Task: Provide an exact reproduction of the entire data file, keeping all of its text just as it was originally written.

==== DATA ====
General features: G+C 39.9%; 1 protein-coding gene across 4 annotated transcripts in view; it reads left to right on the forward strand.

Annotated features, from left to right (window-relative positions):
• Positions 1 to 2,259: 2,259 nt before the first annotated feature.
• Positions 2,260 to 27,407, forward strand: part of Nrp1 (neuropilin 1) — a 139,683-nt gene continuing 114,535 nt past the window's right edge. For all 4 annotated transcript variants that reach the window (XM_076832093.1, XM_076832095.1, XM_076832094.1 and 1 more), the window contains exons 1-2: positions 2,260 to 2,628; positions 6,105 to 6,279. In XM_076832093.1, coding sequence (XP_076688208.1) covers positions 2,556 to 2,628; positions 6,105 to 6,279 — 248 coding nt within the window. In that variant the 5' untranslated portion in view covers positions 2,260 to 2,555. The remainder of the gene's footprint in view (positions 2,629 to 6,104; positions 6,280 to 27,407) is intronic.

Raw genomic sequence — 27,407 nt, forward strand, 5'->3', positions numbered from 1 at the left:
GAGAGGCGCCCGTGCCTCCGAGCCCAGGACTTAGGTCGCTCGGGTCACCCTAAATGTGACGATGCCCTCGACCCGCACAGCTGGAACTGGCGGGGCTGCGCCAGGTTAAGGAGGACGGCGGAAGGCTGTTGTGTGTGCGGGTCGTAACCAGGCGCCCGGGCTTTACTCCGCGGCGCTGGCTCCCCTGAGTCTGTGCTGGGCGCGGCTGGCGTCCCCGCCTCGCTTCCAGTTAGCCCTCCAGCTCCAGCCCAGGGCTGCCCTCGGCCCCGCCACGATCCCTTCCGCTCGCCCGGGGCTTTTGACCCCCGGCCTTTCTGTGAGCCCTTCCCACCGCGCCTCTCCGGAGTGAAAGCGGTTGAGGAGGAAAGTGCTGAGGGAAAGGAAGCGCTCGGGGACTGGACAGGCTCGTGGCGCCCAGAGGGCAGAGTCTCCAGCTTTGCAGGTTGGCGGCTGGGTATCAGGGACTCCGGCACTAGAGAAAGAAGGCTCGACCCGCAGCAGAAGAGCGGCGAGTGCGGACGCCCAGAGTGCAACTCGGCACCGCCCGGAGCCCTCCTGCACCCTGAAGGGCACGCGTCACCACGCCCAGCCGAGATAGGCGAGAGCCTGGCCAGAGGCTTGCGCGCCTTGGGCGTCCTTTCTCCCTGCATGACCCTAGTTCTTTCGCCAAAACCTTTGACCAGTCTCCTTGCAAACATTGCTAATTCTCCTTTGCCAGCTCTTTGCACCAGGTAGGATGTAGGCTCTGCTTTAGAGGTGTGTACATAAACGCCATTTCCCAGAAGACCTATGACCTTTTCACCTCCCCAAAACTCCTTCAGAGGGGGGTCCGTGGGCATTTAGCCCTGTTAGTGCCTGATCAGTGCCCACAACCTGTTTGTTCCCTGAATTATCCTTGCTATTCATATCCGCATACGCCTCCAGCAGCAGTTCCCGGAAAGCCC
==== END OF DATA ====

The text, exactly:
General features: G+C 39.9%; 1 protein-coding gene across 4 annotated transcripts in view; it reads left to right on the forward strand.

Annotated features, from left to right (window-relative positions):
• Positions 1 to 2,259: 2,259 nt before the first annotated feature.
• Positions 2,260 to 27,407, forward strand: part of Nrp1 (neuropilin 1) — a 139,683-nt gene continuing 114,535 nt past the window's right edge. For all 4 annotated transcript variants that reach the window (XM_076832093.1, XM_076832095.1, XM_076832094.1 and 1 more), the window contains exons 1-2: positions 2,260 to 2,628; positions 6,105 to 6,279. In XM_076832093.1, coding sequence (XP_076688208.1) covers positions 2,556 to 2,628; positions 6,105 to 6,279 — 248 coding nt within the window. In that variant the 5' untranslated portion in view covers positions 2,260 to 2,555. The remainder of the gene's footprint in view (positions 2,629 to 6,104; positions 6,280 to 27,407) is intronic.

Raw genomic sequence — 27,407 nt, forward strand, 5'->3', positions numbered from 1 at the left:
GAGAGGCGCCCGTGCCTCCGAGCCCAGGACTTAGGTCGCTCGGGTCACCCTAAATGTGACGATGCCCTCGACCCGCACAGCTGGAACTGGCGGGGCTGCGCCAGGTTAAGGAGGACGGCGGAAGGCTGTTGTGTGTGCGGGTCGTAACCAGGCGCCCGGGCTTTACTCCGCGGCGCTGGCTCCCCTGAGTCTGTGCTGGGCGCGGCTGGCGTCCCCGCCTCGCTTCCAGTTAGCCCTCCAGCTCCAGCCCAGGGCTGCCCTCGGCCCCGCCACGATCCCTTCCGCTCGCCCGGGGCTTTTGACCCCCGGCCTTTCTGTGAGCCCTTCCCACCGCGCCTCTCCGGAGTGAAAGCGGTTGAGGAGGAAAGTGCTGAGGGAAAGGAAGCGCTCGGGGACTGGACAGGCTCGTGGCGCCCAGAGGGCAGAGTCTCCAGCTTTGCAGGTTGGCGGCTGGGTATCAGGGACTCCGGCACTAGAGAAAGAAGGCTCGACCCGCAGCAGAAGAGCGGCGAGTGCGGACGCCCAGAGTGCAACTCGGCACCGCCCGGAGCCCTCCTGCACCCTGAAGGGCACGCGTCACCACGCCCAGCCGAGATAGGCGAGAGCCTGGCCAGAGGCTTGCGCGCCTTGGGCGTCCTTTCTCCCTGCATGACCCTAGTTCTTTCGCCAAAACCTTTGACCAGTCTCCTTGCAAACATTGCTAATTCTCCTTTGCCAGCTCTTTGCACCAGGTAGGATGTAGGCTCTGCTTTAGAGGTGTGTACATAAACGCCATTTCCCAGAAGACCTATGACCTTTTCACCTCCCCAAAACTCCTTCAGAGGGGGGTCCGTGGGCATTTAGCCCTGTTAGTGCCTGATCAGTGCCCACAACCTGTTTGTTCCCTGAATTATCCTTGCTATTCATATCCGCATACGCCTCCAGCAGCAGTTCCCGGAAAGCCC